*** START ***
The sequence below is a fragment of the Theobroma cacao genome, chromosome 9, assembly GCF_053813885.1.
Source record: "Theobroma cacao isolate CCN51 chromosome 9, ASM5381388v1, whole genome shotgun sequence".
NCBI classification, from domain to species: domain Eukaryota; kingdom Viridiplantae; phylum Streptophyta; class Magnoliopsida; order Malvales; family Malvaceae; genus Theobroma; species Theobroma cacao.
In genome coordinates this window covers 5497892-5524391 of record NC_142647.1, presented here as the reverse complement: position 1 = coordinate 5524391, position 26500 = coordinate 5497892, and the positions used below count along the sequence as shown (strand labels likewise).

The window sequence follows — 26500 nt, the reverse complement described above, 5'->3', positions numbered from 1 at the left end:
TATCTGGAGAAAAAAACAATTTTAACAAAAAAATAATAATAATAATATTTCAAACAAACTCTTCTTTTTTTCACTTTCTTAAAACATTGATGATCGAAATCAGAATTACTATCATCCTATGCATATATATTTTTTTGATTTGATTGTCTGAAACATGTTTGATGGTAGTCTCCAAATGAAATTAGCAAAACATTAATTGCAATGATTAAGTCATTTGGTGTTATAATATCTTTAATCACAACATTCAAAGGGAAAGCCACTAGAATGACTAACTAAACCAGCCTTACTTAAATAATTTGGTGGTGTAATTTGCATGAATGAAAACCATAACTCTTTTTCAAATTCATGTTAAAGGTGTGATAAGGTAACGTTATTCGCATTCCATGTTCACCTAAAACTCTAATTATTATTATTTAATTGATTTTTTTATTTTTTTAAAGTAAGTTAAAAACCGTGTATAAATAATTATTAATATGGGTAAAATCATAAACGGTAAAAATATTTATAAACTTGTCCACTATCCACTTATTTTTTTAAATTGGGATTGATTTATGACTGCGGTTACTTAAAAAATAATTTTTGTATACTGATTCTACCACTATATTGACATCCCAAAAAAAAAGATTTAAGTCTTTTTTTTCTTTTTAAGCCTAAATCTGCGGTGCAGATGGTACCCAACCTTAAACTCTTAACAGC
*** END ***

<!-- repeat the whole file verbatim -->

The sequence below is a fragment of the Theobroma cacao genome, chromosome 9, assembly GCF_053813885.1.
Source record: "Theobroma cacao isolate CCN51 chromosome 9, ASM5381388v1, whole genome shotgun sequence".
NCBI classification, from domain to species: domain Eukaryota; kingdom Viridiplantae; phylum Streptophyta; class Magnoliopsida; order Malvales; family Malvaceae; genus Theobroma; species Theobroma cacao.
In genome coordinates this window covers 5497892-5524391 of record NC_142647.1, presented here as the reverse complement: position 1 = coordinate 5524391, position 26500 = coordinate 5497892, and the positions used below count along the sequence as shown (strand labels likewise).

The window sequence follows — 26500 nt, the reverse complement described above, 5'->3', positions numbered from 1 at the left end:
TATCTGGAGAAAAAAACAATTTTAACAAAAAAATAATAATAATAATATTTCAAACAAACTCTTCTTTTTTTCACTTTCTTAAAACATTGATGATCGAAATCAGAATTACTATCATCCTATGCATATATATTTTTTTGATTTGATTGTCTGAAACATGTTTGATGGTAGTCTCCAAATGAAATTAGCAAAACATTAATTGCAATGATTAAGTCATTTGGTGTTATAATATCTTTAATCACAACATTCAAAGGGAAAGCCACTAGAATGACTAACTAAACCAGCCTTACTTAAATAATTTGGTGGTGTAATTTGCATGAATGAAAACCATAACTCTTTTTCAAATTCATGTTAAAGGTGTGATAAGGTAACGTTATTCGCATTCCATGTTCACCTAAAACTCTAATTATTATTATTTAATTGATTTTTTTATTTTTTTAAAGTAAGTTAAAAACCGTGTATAAATAATTATTAATATGGGTAAAATCATAAACGGTAAAAATATTTATAAACTTGTCCACTATCCACTTATTTTTTTAAATTGGGATTGATTTATGACTGCGGTTACTTAAAAAATAATTTTTGTATACTGATTCTACCACTATATTGACATCCCAAAAAAAAAGATTTAAGTCTTTTTTTTCTTTTTAAGCCTAAATCTGCGGTGCAGATGGTACCCAACCTTAAACTCTTAACAGC